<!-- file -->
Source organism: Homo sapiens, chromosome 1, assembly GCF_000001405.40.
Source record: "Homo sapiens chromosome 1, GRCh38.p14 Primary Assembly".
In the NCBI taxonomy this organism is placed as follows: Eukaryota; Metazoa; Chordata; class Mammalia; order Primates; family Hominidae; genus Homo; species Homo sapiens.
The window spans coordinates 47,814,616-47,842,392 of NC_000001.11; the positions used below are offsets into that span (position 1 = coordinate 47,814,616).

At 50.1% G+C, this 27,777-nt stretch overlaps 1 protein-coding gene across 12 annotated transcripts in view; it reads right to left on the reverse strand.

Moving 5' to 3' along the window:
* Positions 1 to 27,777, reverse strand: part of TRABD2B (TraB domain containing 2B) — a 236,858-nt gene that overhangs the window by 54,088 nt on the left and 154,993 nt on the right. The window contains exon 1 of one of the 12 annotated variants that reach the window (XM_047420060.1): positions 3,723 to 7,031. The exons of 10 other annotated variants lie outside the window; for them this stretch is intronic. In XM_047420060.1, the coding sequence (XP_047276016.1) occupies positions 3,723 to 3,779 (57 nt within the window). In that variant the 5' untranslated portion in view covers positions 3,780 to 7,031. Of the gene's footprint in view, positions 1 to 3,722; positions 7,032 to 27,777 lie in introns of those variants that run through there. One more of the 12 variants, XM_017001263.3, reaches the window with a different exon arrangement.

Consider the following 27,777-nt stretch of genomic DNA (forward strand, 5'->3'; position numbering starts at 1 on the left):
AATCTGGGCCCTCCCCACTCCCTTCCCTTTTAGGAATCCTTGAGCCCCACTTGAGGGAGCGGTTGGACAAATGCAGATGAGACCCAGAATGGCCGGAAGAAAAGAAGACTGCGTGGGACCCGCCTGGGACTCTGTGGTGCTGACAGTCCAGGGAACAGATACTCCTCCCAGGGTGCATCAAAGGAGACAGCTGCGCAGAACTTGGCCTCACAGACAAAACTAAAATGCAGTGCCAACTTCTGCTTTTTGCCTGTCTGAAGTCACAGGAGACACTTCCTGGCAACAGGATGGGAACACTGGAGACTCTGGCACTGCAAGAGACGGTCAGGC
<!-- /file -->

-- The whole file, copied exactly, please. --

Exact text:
Source organism: Homo sapiens, chromosome 1, assembly GCF_000001405.40.
Source record: "Homo sapiens chromosome 1, GRCh38.p14 Primary Assembly".
In the NCBI taxonomy this organism is placed as follows: Eukaryota; Metazoa; Chordata; class Mammalia; order Primates; family Hominidae; genus Homo; species Homo sapiens.
The window spans coordinates 47,814,616-47,842,392 of NC_000001.11; the positions used below are offsets into that span (position 1 = coordinate 47,814,616).

At 50.1% G+C, this 27,777-nt stretch overlaps 1 protein-coding gene across 12 annotated transcripts in view; it reads right to left on the reverse strand.

Moving 5' to 3' along the window:
* Positions 1 to 27,777, reverse strand: part of TRABD2B (TraB domain containing 2B) — a 236,858-nt gene that overhangs the window by 54,088 nt on the left and 154,993 nt on the right. The window contains exon 1 of one of the 12 annotated variants that reach the window (XM_047420060.1): positions 3,723 to 7,031. The exons of 10 other annotated variants lie outside the window; for them this stretch is intronic. In XM_047420060.1, the coding sequence (XP_047276016.1) occupies positions 3,723 to 3,779 (57 nt within the window). In that variant the 5' untranslated portion in view covers positions 3,780 to 7,031. Of the gene's footprint in view, positions 1 to 3,722; positions 7,032 to 27,777 lie in introns of those variants that run through there. One more of the 12 variants, XM_017001263.3, reaches the window with a different exon arrangement.

Consider the following 27,777-nt stretch of genomic DNA (forward strand, 5'->3'; position numbering starts at 1 on the left):
AATCTGGGCCCTCCCCACTCCCTTCCCTTTTAGGAATCCTTGAGCCCCACTTGAGGGAGCGGTTGGACAAATGCAGATGAGACCCAGAATGGCCGGAAGAAAAGAAGACTGCGTGGGACCCGCCTGGGACTCTGTGGTGCTGACAGTCCAGGGAACAGATACTCCTCCCAGGGTGCATCAAAGGAGACAGCTGCGCAGAACTTGGCCTCACAGACAAAACTAAAATGCAGTGCCAACTTCTGCTTTTTGCCTGTCTGAAGTCACAGGAGACACTTCCTGGCAACAGGATGGGAACACTGGAGACTCTGGCACTGCAAGAGACGGTCAGGC